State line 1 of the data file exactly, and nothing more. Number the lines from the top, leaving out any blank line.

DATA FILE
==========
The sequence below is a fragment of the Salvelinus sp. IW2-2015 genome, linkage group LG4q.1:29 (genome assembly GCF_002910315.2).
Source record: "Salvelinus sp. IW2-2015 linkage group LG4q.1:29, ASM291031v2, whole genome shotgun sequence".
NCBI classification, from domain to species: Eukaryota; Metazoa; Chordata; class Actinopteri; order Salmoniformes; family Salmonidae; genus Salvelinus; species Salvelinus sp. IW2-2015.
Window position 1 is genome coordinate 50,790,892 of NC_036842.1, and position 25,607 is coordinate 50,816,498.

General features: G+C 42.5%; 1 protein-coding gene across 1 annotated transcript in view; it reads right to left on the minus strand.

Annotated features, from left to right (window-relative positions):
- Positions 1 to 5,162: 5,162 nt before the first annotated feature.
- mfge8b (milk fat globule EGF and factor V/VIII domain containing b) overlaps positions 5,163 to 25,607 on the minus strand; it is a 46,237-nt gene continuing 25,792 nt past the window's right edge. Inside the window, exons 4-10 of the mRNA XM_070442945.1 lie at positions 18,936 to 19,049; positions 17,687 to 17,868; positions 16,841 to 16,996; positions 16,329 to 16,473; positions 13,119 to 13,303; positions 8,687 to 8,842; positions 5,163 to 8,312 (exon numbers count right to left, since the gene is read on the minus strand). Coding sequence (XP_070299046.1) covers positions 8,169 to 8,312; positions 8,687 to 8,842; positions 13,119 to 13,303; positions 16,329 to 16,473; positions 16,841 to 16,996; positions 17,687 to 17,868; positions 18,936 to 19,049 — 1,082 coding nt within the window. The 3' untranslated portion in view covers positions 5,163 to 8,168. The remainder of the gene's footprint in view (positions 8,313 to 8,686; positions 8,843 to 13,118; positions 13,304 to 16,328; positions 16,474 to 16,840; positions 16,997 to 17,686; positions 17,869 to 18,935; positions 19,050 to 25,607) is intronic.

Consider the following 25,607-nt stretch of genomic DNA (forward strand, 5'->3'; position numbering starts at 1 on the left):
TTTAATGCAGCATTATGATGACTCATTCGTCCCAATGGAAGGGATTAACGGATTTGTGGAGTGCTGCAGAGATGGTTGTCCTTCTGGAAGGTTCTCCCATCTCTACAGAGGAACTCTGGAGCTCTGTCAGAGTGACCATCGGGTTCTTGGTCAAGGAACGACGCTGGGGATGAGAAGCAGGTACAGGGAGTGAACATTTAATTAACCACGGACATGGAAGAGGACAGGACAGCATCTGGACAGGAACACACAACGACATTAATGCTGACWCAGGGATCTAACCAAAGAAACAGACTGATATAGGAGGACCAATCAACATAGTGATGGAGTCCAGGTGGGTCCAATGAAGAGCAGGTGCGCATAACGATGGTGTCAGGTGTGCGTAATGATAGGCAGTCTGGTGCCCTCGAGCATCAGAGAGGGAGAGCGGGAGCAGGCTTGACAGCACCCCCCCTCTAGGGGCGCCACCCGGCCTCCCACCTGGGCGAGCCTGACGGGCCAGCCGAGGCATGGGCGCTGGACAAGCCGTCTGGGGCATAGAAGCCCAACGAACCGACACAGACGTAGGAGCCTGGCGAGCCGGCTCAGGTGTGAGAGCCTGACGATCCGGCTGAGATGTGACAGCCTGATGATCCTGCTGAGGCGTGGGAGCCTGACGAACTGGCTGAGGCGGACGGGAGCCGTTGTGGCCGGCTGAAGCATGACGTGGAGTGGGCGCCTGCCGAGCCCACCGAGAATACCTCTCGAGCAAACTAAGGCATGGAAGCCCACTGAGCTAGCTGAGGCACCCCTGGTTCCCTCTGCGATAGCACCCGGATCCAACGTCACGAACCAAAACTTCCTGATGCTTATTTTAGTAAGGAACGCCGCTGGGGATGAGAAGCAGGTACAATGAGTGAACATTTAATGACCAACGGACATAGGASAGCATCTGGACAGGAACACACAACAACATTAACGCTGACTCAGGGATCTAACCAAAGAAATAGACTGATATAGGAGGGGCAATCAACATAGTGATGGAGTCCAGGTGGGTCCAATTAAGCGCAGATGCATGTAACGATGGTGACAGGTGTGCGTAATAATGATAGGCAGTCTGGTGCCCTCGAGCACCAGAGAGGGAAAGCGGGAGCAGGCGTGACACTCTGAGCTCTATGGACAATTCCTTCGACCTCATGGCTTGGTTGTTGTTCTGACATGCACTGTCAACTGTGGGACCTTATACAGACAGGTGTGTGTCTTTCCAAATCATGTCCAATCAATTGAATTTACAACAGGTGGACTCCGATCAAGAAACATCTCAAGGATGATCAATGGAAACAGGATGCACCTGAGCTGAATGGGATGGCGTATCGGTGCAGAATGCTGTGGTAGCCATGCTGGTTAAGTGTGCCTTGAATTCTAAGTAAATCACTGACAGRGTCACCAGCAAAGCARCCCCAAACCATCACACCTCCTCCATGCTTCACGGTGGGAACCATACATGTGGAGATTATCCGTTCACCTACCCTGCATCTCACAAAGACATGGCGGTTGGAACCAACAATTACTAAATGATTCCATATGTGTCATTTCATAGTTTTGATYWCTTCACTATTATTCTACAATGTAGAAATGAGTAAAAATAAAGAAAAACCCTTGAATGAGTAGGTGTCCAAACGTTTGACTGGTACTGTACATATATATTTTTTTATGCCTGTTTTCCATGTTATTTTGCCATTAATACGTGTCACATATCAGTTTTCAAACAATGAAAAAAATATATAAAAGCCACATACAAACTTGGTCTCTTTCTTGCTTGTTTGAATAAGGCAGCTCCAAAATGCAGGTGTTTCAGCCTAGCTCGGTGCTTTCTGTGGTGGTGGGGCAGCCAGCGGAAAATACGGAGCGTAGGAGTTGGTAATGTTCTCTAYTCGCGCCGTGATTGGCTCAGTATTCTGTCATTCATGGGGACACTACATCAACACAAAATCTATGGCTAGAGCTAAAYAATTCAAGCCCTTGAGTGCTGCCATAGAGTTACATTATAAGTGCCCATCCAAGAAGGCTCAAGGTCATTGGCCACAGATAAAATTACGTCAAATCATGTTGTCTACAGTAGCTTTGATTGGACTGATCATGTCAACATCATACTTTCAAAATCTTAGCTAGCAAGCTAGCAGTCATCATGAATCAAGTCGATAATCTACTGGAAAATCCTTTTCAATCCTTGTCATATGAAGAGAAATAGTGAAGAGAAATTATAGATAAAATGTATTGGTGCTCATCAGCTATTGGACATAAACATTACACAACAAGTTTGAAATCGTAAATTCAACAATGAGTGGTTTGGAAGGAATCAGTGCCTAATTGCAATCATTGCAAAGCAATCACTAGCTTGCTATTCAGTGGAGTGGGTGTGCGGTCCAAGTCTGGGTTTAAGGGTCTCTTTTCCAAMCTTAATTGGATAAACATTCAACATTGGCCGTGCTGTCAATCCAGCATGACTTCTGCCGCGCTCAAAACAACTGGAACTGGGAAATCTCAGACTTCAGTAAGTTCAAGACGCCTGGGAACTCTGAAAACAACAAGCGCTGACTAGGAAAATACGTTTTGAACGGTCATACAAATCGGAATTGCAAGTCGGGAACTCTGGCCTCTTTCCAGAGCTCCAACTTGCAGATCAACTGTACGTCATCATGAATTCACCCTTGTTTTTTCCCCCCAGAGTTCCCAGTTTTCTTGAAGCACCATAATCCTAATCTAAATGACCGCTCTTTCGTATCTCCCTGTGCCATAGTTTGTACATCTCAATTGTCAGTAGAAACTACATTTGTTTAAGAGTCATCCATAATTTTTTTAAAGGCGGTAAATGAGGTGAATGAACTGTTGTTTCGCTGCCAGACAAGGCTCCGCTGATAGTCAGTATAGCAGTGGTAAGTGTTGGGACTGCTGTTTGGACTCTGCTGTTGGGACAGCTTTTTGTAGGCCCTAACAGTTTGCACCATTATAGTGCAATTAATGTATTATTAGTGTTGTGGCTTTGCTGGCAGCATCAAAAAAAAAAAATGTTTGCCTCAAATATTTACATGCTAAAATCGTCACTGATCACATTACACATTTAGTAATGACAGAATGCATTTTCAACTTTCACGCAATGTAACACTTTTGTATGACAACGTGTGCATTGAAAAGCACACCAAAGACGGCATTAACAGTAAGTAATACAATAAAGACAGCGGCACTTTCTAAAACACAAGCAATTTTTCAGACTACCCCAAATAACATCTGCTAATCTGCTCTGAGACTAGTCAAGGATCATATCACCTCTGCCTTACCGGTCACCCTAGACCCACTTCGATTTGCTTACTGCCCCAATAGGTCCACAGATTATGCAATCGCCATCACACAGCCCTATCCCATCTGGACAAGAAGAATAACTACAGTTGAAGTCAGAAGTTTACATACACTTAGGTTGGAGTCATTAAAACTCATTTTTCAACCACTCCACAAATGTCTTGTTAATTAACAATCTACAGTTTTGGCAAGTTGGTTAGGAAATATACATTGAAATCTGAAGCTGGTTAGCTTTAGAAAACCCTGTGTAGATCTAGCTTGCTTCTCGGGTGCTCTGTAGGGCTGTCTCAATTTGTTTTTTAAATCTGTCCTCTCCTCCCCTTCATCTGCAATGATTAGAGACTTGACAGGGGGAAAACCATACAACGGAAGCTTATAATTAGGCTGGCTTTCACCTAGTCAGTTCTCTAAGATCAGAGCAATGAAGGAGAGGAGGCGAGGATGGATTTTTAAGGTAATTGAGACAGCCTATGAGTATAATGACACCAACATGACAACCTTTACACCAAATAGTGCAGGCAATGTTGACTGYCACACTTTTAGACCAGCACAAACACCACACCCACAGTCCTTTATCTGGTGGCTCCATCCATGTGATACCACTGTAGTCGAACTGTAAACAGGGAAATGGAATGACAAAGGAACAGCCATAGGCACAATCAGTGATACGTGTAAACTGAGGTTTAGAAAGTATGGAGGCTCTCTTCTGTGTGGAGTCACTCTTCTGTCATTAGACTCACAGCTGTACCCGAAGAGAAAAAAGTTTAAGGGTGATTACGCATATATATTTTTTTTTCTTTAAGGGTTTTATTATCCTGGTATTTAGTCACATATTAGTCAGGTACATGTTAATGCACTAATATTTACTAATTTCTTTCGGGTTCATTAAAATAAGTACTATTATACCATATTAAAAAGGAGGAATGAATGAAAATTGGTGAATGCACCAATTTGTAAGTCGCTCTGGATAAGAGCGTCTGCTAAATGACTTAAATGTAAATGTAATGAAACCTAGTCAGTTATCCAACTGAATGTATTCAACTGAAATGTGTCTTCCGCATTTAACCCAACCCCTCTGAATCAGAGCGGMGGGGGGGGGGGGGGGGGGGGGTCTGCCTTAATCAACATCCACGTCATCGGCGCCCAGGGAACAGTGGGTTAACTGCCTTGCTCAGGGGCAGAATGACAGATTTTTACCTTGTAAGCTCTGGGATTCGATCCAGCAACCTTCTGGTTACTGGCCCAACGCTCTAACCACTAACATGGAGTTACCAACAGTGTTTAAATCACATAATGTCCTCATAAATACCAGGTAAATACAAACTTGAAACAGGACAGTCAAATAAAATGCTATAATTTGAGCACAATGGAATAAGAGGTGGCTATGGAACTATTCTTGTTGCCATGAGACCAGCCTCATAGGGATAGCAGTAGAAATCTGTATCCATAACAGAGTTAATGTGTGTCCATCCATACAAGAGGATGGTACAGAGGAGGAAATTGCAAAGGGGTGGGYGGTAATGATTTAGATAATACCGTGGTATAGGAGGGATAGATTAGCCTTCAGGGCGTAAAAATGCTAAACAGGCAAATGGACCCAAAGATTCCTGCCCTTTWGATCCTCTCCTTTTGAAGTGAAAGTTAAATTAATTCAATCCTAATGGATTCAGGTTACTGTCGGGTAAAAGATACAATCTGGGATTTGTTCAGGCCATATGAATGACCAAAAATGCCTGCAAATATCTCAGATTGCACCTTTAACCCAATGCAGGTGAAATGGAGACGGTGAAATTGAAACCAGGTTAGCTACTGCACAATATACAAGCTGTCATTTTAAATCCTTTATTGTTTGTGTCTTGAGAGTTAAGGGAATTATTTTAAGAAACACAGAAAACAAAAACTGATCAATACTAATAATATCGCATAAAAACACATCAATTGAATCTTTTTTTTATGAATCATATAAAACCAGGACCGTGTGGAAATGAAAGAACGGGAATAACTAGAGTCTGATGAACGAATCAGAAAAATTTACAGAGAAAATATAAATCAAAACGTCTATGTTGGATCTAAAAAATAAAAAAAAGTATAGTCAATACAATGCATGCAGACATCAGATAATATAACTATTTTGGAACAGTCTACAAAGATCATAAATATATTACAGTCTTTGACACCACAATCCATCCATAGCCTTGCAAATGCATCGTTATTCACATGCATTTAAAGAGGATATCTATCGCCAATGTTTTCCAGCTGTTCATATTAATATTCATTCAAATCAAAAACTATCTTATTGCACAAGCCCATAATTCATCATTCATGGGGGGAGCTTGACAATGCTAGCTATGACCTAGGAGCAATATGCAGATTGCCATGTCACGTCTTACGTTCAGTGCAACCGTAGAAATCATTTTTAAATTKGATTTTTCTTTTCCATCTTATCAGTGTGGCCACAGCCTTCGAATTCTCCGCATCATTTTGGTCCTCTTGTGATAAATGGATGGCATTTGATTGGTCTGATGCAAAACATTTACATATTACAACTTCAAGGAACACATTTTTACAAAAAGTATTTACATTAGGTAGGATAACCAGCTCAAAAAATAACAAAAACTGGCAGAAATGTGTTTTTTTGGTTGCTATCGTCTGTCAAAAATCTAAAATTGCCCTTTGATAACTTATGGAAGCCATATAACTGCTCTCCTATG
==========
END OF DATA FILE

The sequence below is a fragment of the Salvelinus sp. IW2-2015 genome, linkage group LG4q.1:29 (genome assembly GCF_002910315.2).